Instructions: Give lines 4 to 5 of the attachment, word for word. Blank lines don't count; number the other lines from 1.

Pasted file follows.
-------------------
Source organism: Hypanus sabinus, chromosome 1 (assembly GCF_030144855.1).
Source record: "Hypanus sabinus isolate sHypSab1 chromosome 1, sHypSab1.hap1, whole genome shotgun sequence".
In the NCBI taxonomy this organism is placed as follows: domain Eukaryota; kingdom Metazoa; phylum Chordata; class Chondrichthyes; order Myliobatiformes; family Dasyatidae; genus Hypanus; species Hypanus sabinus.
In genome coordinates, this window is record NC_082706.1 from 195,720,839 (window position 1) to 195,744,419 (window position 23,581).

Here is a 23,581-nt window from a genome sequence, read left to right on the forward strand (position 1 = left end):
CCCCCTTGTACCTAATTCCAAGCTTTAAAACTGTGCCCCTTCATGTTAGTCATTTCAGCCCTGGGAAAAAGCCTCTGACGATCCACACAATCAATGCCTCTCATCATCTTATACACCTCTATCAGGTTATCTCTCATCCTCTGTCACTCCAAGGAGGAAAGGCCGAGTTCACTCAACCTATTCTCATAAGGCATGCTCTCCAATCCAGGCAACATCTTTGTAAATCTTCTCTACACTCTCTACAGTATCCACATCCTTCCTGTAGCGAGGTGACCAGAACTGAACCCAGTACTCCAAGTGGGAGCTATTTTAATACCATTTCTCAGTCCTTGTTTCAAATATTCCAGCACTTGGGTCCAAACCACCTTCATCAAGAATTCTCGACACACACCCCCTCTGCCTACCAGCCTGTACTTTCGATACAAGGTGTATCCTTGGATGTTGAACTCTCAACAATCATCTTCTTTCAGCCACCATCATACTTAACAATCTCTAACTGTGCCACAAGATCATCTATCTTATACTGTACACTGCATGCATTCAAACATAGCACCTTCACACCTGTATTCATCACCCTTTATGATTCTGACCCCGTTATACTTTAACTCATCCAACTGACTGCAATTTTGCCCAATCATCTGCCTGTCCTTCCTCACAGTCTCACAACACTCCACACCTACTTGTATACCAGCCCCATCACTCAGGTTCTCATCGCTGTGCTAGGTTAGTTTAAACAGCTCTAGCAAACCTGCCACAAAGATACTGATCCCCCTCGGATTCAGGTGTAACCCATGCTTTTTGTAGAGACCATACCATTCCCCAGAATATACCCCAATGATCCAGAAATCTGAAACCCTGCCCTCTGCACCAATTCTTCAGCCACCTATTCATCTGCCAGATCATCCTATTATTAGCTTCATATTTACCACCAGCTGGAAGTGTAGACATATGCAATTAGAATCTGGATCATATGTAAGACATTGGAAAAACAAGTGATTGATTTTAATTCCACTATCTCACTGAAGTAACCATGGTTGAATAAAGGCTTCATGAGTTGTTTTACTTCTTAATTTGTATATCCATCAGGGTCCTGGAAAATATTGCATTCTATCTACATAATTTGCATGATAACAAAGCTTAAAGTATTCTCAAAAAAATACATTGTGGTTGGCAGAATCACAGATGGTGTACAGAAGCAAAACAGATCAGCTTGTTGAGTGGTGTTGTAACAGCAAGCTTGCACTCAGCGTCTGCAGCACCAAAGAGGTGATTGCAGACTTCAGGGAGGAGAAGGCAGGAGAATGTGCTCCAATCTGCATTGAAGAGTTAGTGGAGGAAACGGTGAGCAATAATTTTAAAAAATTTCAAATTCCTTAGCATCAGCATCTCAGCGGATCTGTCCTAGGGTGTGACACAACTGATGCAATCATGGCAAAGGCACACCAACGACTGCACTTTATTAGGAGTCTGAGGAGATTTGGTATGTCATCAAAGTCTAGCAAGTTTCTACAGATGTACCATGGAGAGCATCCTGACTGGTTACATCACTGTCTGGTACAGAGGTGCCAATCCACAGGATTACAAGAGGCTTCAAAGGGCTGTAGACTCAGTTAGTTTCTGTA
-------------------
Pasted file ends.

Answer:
In genome coordinates, this window is record NC_082706.1 from 195,720,839 (window position 1) to 195,744,419 (window position 23,581).

Here is a 23,581-nt window from a genome sequence, read left to right on the forward strand (position 1 = left end):